It is a fair and essential point of concern. In the debate of HITRUST certification vs. SOC 2, which is more important? There are crucial distinctions to be learned. As far compliance is concerned, it is vital to know the fine print and essential details of both these regulations to avoid any potential pitfalls relating to digital security.
What with the constant and evolving threat of cybercrime, it’s become more crucial than ever for organizations to protect their proprietary and customer data. Over the past year, the average cost of cybercrime for an organization has increased from $1.4 million to $13.0 million, and the average number of security breaches rose by 11 percent, from 130 to 145. Knowing this threat, HITRUST self-assessments are one of the most important ways you can prevent security breaches and maintain HIPAA compliance.
Businesses in the healthcare sector are attractive targets for cybercrime. Storing millions of clients’ sensitive medical and financial records makes an accidental or targeted data breach extremely harmful for consumers. Plus, attackers can also target companies’ own abundant assets via direct theft, fraud, and ransom scams, causing short- and long-term damage. Given all this risk, the benefits of HITRUST certification are undeniable for all healthcare and adjacent businesses.
Are you looking for a way to ensure that your organization is maintaining HIPAA compliance? If so, NIST and HITRUST are security frameworks that can help you uphold compliance, prevent breaches, and avoid non compliance penalties. But many companies get caught up in the debate of HITRUST vs NIST.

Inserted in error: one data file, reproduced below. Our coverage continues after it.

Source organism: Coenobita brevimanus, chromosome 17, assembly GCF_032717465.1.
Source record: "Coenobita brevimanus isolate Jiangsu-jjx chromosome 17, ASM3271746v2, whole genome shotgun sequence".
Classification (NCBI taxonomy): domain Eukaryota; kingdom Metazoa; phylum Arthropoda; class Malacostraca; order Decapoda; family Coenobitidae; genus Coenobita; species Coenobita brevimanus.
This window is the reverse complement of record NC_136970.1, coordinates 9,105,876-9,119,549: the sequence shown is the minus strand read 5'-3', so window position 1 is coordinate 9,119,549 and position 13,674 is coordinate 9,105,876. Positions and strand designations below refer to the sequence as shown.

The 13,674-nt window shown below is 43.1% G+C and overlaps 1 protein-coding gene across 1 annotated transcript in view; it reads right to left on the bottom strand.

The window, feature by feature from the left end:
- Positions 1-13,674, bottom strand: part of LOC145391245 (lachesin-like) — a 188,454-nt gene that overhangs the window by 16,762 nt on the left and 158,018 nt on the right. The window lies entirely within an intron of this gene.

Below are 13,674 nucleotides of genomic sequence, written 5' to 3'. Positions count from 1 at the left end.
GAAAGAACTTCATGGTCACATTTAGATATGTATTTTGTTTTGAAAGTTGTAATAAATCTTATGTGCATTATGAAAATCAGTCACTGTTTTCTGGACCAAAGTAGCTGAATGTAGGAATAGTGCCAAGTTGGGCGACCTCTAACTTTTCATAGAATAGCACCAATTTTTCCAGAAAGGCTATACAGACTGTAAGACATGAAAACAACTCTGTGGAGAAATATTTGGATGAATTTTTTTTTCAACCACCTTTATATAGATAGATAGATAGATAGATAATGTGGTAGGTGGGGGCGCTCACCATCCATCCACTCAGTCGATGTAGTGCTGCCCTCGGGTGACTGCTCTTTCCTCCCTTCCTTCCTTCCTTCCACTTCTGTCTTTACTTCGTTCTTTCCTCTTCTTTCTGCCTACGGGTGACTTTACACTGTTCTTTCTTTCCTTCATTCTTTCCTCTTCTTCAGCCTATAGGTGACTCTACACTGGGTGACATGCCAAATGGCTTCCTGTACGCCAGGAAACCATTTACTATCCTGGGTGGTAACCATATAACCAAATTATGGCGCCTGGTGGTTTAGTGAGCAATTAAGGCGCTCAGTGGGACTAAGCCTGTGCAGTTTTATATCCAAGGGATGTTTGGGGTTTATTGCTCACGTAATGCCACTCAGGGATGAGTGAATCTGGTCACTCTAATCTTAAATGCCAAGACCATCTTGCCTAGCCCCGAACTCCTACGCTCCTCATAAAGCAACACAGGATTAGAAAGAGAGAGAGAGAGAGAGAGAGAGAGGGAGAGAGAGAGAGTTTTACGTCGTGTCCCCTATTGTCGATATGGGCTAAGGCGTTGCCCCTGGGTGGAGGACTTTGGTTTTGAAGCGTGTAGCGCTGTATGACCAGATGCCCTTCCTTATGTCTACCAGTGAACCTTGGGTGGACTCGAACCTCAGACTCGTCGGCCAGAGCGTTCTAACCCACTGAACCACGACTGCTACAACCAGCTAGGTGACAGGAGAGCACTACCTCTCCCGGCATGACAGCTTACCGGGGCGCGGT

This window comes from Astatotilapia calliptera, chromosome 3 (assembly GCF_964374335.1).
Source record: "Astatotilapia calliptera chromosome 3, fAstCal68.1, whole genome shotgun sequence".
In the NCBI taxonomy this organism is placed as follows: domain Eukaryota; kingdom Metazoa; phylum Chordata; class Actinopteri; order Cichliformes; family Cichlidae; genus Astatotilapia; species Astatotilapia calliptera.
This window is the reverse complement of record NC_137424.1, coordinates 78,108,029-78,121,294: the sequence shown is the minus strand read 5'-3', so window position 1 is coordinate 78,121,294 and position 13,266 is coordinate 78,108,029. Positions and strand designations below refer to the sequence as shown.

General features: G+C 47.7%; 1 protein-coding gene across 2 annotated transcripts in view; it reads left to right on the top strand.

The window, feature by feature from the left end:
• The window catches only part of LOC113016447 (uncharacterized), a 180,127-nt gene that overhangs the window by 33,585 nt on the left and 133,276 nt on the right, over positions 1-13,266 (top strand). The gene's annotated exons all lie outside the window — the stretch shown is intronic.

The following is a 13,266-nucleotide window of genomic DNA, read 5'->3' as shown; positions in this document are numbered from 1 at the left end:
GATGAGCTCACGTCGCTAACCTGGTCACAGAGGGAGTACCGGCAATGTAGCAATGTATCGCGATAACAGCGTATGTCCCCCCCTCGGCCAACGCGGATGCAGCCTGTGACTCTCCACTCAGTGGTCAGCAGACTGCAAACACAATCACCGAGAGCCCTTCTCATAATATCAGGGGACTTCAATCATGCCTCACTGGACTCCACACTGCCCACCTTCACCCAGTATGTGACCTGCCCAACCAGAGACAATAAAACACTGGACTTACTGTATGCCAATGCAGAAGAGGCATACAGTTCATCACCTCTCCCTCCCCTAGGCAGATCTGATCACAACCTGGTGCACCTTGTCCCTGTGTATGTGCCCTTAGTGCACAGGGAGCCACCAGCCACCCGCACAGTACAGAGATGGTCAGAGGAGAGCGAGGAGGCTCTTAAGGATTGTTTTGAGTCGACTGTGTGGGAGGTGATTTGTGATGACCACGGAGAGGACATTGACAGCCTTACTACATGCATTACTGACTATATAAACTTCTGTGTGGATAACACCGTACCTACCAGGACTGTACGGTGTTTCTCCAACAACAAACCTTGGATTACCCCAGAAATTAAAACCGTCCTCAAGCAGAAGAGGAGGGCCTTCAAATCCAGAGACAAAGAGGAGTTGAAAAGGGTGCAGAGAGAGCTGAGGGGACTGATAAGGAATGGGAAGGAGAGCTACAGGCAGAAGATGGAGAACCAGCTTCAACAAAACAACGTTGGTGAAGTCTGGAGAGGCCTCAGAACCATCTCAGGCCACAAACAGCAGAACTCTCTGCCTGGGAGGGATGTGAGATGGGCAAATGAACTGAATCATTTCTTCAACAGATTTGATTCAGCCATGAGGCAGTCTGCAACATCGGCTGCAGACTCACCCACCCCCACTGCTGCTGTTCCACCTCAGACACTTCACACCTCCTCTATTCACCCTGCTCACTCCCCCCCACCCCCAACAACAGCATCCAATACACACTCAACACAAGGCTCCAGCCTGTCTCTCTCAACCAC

Do you have to stick to one or the other? Are they compatible together?
The Health Information Trust Alliance (HITRUST) first introduced the Common Security Framework (CSF) in 2007. CSF protects sensitive data, while also managing the security risks global organizations often face, along with their third-party suppliers. CSF documents and compares HIPAA and HITECH requirements to the security and privacy regulations. When patients know that their information is secure, it can help build trust between them and their healthcare organization.
Companies that broadly occupy the security space might consider a new service they could offer at the intersection of healthcare and cybersecurity: becoming a HITRUST assessor.
All kinds of personal data already lives online, but now we’re faced with medical categories of data being usefully stored there as well. And the cynics and realists alike know that anything stored online is fundamentally vulnerable to cyber attacks
Good results don’t necessarily come cheap.
When it comes to the technical infrastructure that manages data within the healthcare industry, it not only needs to be highly useful for approved personnel like doctors and pharmacists, but it also needs to be kept very safe at the same time. In other words, data on these systems need to be both highly secure and highly accessible. It’s a little easier said than done.
The ten biggest healthcare data breaches in 2018 ended up costing major sums of money and compromising millions of patient data records. Breaches in the healthcare space are rising because cybercriminals are gluttons for other people’s data, and hospitals retain loads of it.